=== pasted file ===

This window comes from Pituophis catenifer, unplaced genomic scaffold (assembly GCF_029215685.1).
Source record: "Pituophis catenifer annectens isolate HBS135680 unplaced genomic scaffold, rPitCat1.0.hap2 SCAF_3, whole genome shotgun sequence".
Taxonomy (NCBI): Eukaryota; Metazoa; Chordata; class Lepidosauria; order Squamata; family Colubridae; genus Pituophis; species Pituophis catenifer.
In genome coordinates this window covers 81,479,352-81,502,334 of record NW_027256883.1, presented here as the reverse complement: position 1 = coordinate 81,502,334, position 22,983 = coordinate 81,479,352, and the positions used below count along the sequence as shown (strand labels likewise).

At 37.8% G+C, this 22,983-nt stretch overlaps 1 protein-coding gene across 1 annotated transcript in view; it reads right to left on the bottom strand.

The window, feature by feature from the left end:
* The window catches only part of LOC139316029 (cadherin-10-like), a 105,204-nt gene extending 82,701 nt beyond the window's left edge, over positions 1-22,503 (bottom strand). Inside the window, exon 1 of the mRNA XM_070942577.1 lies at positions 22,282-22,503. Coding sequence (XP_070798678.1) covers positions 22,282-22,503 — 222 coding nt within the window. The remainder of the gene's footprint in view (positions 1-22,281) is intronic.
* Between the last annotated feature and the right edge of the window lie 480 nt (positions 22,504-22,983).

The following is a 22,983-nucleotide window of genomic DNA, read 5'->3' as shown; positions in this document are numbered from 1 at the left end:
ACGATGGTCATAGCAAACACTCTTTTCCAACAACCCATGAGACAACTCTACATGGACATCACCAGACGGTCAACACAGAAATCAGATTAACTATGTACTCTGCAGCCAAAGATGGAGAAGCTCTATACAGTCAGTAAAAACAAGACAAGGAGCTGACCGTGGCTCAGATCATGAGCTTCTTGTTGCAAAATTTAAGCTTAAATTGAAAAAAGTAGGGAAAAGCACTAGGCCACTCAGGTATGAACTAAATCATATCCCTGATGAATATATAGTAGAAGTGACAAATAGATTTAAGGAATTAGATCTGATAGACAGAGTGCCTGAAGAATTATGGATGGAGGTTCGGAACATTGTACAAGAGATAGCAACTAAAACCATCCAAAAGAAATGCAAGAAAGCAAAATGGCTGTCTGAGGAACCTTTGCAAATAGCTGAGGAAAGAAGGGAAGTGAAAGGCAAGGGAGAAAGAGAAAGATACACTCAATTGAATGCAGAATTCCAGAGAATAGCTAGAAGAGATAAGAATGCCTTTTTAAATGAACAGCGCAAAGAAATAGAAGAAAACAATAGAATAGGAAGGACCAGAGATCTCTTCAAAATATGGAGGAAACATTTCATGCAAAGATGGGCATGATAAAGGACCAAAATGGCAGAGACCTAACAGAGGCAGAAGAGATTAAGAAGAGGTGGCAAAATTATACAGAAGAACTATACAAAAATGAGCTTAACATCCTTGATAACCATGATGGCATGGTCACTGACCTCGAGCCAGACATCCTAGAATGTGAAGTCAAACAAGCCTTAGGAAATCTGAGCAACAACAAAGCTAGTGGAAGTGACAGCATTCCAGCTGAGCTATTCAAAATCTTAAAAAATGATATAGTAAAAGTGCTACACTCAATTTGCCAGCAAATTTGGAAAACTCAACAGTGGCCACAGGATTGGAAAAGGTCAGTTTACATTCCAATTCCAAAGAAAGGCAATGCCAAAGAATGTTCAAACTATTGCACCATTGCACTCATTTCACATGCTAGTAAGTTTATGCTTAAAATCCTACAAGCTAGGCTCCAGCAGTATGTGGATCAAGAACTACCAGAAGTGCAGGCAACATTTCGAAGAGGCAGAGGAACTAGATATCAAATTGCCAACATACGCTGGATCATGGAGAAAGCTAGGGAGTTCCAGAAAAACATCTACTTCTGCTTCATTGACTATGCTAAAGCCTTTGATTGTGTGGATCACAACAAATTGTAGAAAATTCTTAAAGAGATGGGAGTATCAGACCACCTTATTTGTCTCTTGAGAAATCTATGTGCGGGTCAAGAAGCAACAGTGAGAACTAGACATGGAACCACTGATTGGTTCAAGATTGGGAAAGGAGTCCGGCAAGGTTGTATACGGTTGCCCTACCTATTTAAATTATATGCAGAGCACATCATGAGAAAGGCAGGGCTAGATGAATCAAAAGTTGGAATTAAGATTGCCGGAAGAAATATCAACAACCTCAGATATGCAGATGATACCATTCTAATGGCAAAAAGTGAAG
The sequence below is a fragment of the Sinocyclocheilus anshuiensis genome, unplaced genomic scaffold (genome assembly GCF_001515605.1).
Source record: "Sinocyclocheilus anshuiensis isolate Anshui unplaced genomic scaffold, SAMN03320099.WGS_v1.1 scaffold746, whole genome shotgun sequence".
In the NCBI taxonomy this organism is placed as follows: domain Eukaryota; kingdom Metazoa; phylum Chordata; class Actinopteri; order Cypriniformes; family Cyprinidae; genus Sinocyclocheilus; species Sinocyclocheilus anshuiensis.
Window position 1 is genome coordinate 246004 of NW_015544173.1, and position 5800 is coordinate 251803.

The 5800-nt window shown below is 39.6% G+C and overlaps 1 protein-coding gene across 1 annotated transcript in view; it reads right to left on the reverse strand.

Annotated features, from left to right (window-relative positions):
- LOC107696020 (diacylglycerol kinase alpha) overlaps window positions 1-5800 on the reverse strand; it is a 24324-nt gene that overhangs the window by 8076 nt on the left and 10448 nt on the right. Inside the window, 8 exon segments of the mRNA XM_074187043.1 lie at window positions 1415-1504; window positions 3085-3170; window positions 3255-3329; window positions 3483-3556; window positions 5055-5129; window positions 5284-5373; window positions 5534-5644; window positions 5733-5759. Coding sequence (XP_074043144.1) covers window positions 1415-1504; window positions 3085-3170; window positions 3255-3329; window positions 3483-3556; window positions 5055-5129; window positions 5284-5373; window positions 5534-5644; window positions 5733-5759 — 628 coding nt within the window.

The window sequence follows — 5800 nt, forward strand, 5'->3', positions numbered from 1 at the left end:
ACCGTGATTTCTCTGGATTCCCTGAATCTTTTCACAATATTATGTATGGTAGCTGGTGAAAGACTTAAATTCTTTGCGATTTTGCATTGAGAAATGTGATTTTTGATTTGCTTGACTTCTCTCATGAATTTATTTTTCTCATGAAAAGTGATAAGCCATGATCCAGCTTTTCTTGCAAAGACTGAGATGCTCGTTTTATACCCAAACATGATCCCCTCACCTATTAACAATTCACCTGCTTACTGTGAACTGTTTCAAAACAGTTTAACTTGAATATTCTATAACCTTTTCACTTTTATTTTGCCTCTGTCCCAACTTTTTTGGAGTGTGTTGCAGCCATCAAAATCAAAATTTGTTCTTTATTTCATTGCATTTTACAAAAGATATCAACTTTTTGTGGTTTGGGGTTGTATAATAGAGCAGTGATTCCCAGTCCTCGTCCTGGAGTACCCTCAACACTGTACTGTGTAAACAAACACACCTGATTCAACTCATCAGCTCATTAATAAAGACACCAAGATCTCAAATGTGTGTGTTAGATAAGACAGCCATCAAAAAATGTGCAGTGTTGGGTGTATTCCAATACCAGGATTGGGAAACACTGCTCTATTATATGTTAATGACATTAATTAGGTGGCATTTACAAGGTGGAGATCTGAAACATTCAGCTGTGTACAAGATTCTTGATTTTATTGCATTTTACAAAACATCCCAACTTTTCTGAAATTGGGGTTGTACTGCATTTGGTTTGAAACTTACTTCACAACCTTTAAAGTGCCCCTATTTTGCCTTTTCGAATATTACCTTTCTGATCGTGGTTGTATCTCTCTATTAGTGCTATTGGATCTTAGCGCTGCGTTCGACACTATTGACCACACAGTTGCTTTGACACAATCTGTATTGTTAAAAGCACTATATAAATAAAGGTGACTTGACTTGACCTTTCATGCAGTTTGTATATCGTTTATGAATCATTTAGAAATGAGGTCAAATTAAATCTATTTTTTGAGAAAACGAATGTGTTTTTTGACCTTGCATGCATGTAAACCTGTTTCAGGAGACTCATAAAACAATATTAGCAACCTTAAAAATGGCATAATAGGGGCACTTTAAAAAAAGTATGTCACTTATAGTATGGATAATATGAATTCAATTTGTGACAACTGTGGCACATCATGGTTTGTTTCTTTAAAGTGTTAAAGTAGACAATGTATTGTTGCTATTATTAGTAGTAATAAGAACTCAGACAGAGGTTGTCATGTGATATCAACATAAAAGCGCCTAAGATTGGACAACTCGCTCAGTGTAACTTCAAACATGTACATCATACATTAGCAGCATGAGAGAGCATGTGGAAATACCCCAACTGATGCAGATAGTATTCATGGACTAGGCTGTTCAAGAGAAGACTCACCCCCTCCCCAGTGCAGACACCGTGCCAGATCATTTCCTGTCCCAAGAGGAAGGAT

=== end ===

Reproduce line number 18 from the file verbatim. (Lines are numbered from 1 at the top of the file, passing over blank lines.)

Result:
The window sequence follows — 5800 nt, forward strand, 5'->3', positions numbered from 1 at the left end: